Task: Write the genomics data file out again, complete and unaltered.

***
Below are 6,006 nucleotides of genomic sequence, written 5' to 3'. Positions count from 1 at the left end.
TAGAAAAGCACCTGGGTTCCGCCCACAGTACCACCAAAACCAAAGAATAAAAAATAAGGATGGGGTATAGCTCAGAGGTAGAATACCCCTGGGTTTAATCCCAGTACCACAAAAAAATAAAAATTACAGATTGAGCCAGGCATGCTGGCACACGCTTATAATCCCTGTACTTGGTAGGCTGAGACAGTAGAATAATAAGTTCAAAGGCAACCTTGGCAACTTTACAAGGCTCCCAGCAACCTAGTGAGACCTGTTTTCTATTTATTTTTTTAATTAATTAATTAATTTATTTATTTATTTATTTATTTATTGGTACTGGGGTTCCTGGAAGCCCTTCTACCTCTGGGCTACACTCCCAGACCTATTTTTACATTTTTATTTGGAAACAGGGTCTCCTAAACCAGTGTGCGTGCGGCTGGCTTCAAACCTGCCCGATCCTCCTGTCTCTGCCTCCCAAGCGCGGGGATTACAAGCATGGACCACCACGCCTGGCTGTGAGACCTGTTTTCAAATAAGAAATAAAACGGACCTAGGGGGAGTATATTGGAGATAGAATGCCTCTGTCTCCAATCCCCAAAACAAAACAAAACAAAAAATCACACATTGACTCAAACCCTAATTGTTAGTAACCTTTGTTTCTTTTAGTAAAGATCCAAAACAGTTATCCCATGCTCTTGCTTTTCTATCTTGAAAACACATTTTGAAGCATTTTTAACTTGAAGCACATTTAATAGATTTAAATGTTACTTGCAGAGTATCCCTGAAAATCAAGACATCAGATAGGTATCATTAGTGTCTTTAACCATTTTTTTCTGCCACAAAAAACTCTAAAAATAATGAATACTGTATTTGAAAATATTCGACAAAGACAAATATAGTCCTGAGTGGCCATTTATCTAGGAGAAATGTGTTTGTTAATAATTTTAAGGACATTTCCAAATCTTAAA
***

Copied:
Below are 6,006 nucleotides of genomic sequence, written 5' to 3'. Positions count from 1 at the left end.
TAGAAAAGCACCTGGGTTCCGCCCACAGTACCACCAAAACCAAAGAATAAAAAATAAGGATGGGGTATAGCTCAGAGGTAGAATACCCCTGGGTTTAATCCCAGTACCACAAAAAAATAAAAATTACAGATTGAGCCAGGCATGCTGGCACACGCTTATAATCCCTGTACTTGGTAGGCTGAGACAGTAGAATAATAAGTTCAAAGGCAACCTTGGCAACTTTACAAGGCTCCCAGCAACCTAGTGAGACCTGTTTTCTATTTATTTTTTTAATTAATTAATTAATTTATTTATTTATTTATTTATTTATTGGTACTGGGGTTCCTGGAAGCCCTTCTACCTCTGGGCTACACTCCCAGACCTATTTTTACATTTTTATTTGGAAACAGGGTCTCCTAAACCAGTGTGCGTGCGGCTGGCTTCAAACCTGCCCGATCCTCCTGTCTCTGCCTCCCAAGCGCGGGGATTACAAGCATGGACCACCACGCCTGGCTGTGAGACCTGTTTTCAAATAAGAAATAAAACGGACCTAGGGGGAGTATATTGGAGATAGAATGCCTCTGTCTCCAATCCCCAAAACAAAACAAAACAAAAAATCACACATTGACTCAAACCCTAATTGTTAGTAACCTTTGTTTCTTTTAGTAAAGATCCAAAACAGTTATCCCATGCTCTTGCTTTTCTATCTTGAAAACACATTTTGAAGCATTTTTAACTTGAAGCACATTTAATAGATTTAAATGTTACTTGCAGAGTATCCCTGAAAATCAAGACATCAGATAGGTATCATTAGTGTCTTTAACCATTTTTTTCTGCCACAAAAAACTCTAAAAATAATGAATACTGTATTTGAAAATATTCGACAAAGACAAATATAGTCCTGAGTGGCCATTTATCTAGGAGAAATGTGTTTGTTAATAATTTTAAGGACATTTCCAAATCTTAAA